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Cheney's Trouble with the Truth | The Nation

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Cheney's Trouble with the Truth

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You've got to hand it to Dick Cheney; no other modern politician has come so close to perfecting the theater of the absurd. Even as he protests his innocence of lying about matters of state, he lies about matters of state.

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Robert Scheer
Robert Scheer, a contributing editor to The Nation, is editor of Truthdig.com and author of The Great American Stickup...

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Clinton is using Edward Snowden as a punching bag to shore up her hawkish bona fides. 

But will they apply the same logic to the NSA’s massive surveillance dragnet?

In two major speeches Friday and Monday, the Vice President, who has long insisted Saddam Hussein and Al Qaeda were allies, Iraq had weapons of mass destruction, we would be greeted as liberators in Baghdad, and that the Iraqi insurgency is in its "last throes," again evidenced his trademark inability to speak the truth.

Continuing the Administration's recent shrill defensive barrage over whose fault the Iraq mess is and with the truth chasing the lies in full public view, Cheney had the gall to smear the war's critics as "corrupt and shameless." Then, within a few sentences, he showed again why 52 percent of those recently polled by Newsweek believe Cheney deliberately 'misused or manipulated" prewar intelligence.

First, he shamelessly repeated the absurd notion that a bum-rushed Congress, most of which does not have high security clearance, was privy to the same intelligence as he and his war-salesmen allies. In fact, not only was Cheney and his staff poring over the classified testimonials of an array of known liars, forgers, drunks, opportunists and desperate exiles we now know supplied White House speechwriters with their best lines, he also had access to the intelligence community's combined disclaimers, rebuttals and outright denunciations of these sources and their conveniently tawdry tales.

"Yes, more than 100 Democrats voted to authorize him to take the nation to war," wrote former Senator Bob Graham, Democrat of Florida, in a devastating statement in the Washington Post on Sunday. "Most of them, though, like their Republican colleagues, did so in the legitimate belief that the President and his Administration were truthful in their statements that Saddam Hussein was a gathering menace--that if Hussein was not disarmed, the smoking gun would become a mushroom cloud."

Graham, then the top Democrat on the Senate Intelligence Committee, says the declassified version of the National Intelligence Estimate was a sham. "It represented an unqualified case that Hussein possessed (WMD), avoided a discussion of whether he had the will to use them and omitted the dissenting opinions contained in the classified version," writes Graham.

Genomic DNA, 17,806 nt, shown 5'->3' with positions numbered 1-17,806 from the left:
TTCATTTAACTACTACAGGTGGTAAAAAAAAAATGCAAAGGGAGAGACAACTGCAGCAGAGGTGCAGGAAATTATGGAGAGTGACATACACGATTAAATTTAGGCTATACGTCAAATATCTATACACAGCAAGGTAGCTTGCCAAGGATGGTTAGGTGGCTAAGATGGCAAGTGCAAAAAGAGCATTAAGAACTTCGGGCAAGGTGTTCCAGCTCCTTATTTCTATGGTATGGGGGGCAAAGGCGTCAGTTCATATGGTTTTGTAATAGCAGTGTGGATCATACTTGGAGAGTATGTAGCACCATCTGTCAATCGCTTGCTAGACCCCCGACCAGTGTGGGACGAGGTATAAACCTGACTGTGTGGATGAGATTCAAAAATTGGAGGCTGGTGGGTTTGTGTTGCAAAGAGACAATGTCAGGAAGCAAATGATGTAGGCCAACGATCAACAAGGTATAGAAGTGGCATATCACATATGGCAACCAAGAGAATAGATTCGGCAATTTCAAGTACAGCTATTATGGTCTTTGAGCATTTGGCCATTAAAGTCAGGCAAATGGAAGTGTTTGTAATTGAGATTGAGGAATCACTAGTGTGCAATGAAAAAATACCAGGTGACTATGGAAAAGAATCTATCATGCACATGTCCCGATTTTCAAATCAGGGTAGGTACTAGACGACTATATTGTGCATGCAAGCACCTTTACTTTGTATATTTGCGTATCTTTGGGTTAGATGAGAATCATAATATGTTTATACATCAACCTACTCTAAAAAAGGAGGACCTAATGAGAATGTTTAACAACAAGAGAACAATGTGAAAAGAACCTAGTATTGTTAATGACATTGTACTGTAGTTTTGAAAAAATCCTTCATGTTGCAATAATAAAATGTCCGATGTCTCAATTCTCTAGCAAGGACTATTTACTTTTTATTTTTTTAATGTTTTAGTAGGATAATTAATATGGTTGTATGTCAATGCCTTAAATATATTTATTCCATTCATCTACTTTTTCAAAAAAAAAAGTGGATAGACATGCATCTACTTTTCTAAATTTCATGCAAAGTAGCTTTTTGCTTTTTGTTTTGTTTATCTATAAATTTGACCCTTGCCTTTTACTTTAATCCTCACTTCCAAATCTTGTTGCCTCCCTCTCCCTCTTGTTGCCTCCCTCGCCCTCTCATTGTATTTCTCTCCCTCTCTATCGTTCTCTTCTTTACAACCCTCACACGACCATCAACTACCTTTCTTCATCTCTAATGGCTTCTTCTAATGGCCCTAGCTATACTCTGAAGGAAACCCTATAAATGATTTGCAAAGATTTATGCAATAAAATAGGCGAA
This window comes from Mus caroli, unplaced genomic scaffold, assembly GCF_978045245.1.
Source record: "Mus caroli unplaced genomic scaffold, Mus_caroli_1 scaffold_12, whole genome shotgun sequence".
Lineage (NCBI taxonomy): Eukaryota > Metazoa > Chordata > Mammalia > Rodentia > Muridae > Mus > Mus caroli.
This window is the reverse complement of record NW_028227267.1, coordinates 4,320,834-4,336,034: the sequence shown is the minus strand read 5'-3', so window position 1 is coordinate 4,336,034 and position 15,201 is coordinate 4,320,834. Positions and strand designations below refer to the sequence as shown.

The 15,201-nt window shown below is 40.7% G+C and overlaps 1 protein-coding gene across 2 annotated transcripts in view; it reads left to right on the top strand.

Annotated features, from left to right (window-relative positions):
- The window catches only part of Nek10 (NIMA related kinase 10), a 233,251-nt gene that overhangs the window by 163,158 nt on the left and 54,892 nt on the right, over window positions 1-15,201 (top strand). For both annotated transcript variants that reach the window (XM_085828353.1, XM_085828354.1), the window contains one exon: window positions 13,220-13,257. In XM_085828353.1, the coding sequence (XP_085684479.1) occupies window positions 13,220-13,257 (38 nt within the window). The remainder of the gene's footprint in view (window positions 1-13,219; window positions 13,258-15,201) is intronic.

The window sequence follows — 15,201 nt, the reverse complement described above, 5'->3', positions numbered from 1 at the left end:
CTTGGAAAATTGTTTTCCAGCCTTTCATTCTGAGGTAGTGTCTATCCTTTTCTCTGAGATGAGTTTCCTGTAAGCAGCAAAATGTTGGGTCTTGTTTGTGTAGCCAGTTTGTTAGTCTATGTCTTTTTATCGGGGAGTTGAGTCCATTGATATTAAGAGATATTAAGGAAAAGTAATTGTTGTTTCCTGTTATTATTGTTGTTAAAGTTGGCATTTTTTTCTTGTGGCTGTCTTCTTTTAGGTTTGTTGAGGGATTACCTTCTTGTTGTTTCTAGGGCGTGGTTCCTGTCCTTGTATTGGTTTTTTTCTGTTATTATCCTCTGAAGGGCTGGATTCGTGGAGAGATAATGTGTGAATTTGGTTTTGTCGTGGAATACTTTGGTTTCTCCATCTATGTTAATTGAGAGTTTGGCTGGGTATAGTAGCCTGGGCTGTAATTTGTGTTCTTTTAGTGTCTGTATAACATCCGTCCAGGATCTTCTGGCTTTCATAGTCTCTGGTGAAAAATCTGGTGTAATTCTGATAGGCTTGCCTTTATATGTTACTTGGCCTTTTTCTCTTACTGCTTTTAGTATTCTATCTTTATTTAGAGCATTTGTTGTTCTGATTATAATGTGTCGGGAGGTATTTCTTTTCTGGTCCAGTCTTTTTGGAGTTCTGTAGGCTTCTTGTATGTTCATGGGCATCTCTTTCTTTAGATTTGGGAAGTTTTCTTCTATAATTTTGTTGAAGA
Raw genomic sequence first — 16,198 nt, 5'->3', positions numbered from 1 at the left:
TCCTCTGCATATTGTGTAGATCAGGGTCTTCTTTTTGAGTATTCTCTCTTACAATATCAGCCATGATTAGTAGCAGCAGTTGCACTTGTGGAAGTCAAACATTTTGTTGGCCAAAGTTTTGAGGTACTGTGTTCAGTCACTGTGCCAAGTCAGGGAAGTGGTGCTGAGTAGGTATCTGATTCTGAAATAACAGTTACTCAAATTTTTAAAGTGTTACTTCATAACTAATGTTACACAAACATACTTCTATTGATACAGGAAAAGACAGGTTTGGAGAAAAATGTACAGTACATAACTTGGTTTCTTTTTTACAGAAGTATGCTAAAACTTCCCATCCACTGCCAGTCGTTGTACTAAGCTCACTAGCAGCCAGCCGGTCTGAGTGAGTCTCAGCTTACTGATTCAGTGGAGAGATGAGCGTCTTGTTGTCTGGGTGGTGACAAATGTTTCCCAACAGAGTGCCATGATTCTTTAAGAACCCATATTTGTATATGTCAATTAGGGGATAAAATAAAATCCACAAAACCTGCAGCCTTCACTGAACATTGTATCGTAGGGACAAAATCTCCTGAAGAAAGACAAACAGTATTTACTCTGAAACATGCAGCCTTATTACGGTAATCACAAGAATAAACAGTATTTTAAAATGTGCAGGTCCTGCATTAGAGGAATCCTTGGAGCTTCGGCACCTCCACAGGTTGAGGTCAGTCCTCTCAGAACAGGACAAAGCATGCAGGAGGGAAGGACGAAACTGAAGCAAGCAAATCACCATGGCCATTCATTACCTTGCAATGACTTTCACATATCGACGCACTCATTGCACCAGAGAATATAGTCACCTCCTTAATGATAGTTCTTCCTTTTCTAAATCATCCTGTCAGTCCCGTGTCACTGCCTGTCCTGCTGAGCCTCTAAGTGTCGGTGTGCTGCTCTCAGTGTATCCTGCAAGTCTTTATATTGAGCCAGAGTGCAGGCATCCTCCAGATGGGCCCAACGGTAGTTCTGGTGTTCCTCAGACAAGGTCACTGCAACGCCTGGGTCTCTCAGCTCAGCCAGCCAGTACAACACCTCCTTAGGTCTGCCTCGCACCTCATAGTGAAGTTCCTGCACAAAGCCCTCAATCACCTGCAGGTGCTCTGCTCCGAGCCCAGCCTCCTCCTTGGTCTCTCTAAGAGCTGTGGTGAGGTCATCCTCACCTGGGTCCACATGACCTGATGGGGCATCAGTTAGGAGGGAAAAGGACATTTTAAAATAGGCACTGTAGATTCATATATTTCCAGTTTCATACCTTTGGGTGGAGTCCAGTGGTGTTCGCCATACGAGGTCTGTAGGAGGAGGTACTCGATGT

Parsed out, Cheney's recent statements amount to a defensive claim the Bush Administration didn't lie so much as it was just calamitously incompetent, too eager for invasion to bother to do its due diligence.

The reality, however, is that while the Yalie President may not be the brightest star on the horizon, the owlish Cheney is nobody's dummy. What he is and has always been, is the most bald-faced of the Administration's war hustlers, shamelessly peddling, for example, the cloak-and-dagger tale of a Hussein operative meeting with 9/11 hijacker Mohamed Atta in Prague long after US intelligence had dismissed it.

Similarly, it was Cheney who was instrumental in getting Colin Powell to make the astonishing claims of the intelligence source code-named "Curveball" the centerpiece of the Secretary of State's pre-war presentation to the United Nations. Now, thanks to a definitive investigation by the Los Angeles Times published Sunday, we find out that top German intelligence sources in charge of interrogating Curveball had already declared him an unreliable source.

"We were shocked," a high-level German intelligence officer told the Times. "Mein Gott! We had always told (the United States) it was not proven--it was not hard intelligence." But perhaps the most outrageous lie Cheney and the White House kept--and keep--making is that invading Iraq was a sensible part of the response to 9/11.

"In February 2002, after a briefing on the status of the war in Afghanistan, the commanding officer, General Tommy Franks, told me the war was being compromised as specialized personnel and equipment were being shifted from Afghanistan to prepare for the war in Iraq--a war more than a year away," noted Graham on Sunday. "Even at this early date, the White House was signaling that the threat posed by Saddam Hussein was of such urgency that it had priority over the crushing of Al Qaeda."

In making his continued one-man jihad against the facts, Cheney is apparently throwing Hail Mary passes to that part of the Republican base which will believe anything it is told--having already lost the trust of the majority of Americans.

But as Rep. John Murtha said in response to the slander by a Republican congresswoman that he, a decorated Vietnam combat veteran, is a coward for arguing for the quick and complete withdrawal from Iraq, "You can't spin this. You've got to have a real solution. This is not a war of words, this is a war."

Yes, Cheney's war.

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